Now that you know more about the overall responsibilities and duties of an SRE, let’s get into specific skills.
Skills Required to Become a Site Reliability Engineer
Well, everyone’s path is a little different. But there are some common things that just about all successful site reliability engineers need to know.
Skill 1: Knowing How to Code
Because of the nature of the SRE role, understanding development and coding can go a long way.
Now, which language does it make the most sense to learn? Since day-to-day tasks of an SRE include automating processes and dealing with systems, knowing Python, Go, or Java can help you in the long run.
Skill 2: Understanding Operating Systems
Working with servers at a large scale can be a bit stressful. Having a thorough knowledge of your organization’s operating system (usually Linux or Windows) is necessary. As an SRE, you’ll be working with these operating systems regularly.
Skill 3: CI/CD
Implementing DevOps practices is what differentiates the SRE role from the DevOps role, but both roles have things in common. Continuous integration/continuous deployment is one of them. To be a top-notch SRE, you need to be able to build a CI/CD pipeline from scratch for any application.
Skill 4: Using Version Control Tools
As a software developer, while working with code, you’ll be using Git or some other kind of version control tool. So it makes sense to learn about version control tools. The best way to accomplish this is to learn Git and GitHub.
Skill 5: Using Monitoring Tools
Monitoring tools make your life easier when you’re an SRE. They give you a brief look into your system performance and issues your system is dealing with. Implementing these tools and getting insights from them is the primary goal of SRE, so the system experiences as little downtime as possible.
Prometheus and Grafana are widely used monitoring solutions, so it makes sense to learn those.
Skill 6: Gain a Deep Understanding of Databases
Learn about so-called NoSQL databases. There are many types, and each has pretty specific use cases where they excel. Compare and contrast with relational databases like MySQL. This is an excellent time to dive into understanding what a data model is, why data models are necessary, and how the data model should inform your choice of database and your service architecture.
Skill 7: Make Your Life Easier With Cloud Native Applications
Knowing cloud native applications is another way to make your life easier in this line of work. You don’t have to know them in depth, but here are some knowledge areas that can help your organization and you as you get on the road to becoming a successful SRE.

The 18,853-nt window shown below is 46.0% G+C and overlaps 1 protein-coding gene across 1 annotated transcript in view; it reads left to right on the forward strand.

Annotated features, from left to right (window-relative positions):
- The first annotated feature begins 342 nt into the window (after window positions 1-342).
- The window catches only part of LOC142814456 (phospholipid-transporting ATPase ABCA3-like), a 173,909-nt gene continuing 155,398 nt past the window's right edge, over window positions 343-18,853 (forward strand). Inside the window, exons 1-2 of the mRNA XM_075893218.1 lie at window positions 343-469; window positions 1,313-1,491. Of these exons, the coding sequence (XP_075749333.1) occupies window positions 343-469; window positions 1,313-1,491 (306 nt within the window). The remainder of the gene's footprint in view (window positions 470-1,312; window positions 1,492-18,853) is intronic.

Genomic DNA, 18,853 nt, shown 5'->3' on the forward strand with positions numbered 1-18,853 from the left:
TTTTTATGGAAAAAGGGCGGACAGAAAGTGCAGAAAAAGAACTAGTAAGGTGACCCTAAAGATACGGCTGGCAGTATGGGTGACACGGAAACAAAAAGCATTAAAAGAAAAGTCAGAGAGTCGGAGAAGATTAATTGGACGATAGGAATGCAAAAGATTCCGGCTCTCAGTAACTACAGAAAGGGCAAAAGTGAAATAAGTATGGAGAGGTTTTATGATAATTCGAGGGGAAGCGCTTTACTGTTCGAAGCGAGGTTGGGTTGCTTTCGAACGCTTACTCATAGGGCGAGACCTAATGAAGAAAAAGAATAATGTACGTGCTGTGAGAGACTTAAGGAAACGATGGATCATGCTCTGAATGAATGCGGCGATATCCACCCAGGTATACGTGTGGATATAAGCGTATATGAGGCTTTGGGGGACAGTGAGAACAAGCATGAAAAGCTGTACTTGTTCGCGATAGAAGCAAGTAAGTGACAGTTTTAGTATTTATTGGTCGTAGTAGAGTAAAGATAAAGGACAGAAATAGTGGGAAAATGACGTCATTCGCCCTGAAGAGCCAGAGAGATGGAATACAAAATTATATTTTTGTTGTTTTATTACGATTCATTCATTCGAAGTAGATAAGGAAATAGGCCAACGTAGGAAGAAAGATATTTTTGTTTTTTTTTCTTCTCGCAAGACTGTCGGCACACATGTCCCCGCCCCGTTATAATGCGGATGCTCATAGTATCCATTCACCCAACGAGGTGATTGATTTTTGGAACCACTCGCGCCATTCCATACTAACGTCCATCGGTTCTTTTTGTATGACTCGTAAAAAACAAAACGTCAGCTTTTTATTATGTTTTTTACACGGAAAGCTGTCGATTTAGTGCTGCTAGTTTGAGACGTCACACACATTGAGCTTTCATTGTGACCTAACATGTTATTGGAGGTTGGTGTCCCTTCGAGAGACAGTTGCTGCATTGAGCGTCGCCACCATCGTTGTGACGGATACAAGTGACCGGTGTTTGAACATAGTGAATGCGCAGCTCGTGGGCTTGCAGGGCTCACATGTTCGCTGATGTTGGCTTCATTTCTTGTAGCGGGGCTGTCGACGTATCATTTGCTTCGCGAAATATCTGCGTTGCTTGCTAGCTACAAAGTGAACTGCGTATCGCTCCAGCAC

- Having some idea about how containers work
- Knowing what Docker is
- Understanding how to run a secure application using Kubernetes
Skill 8: Master Distributed Computing
Knowing how distributed computing works and understanding the concept of microservices are both significant advantages for an SRE. You’ll be handling large, distributed systems, so having some experience with these topics can really help you get ahead in this career.
Skill 9: Improve Your Communication
As an SRE, you’ll often be on call with the chief executive officer, chief technical officer, or with your manager, depending on the size of your company. You’ll need to report critical incidents that affect applications. Even when you aren’t on call, you’ll be working with software engineers and others. In all these situations, having effective, well-developed communication skills makes life much easier. For example, you can make sure there are no miscommunications while reporting incidents.
Where Can You Learn These Skills?
So, we’ve covered a long list of things an SRE needs to know. Let’s see where you can learn many of these skills.
Have a look at these outstanding resources to get you started. These are all from Cprime.
Coding: Mastering Python Programming
Microservices: Microservices Engineering Boot Camp
Databases: Introduction to MongoDB for DBAs
Version control: Git and GitHub Boot Camp
Kubernetes: Introduction to Kubernetes
All these links may seem overwhelming. But keep one thing in mind: You don’t need to master every single aspect of every area we covered today. Knowing a little about many topics will be fine, as long as you are eager to learn.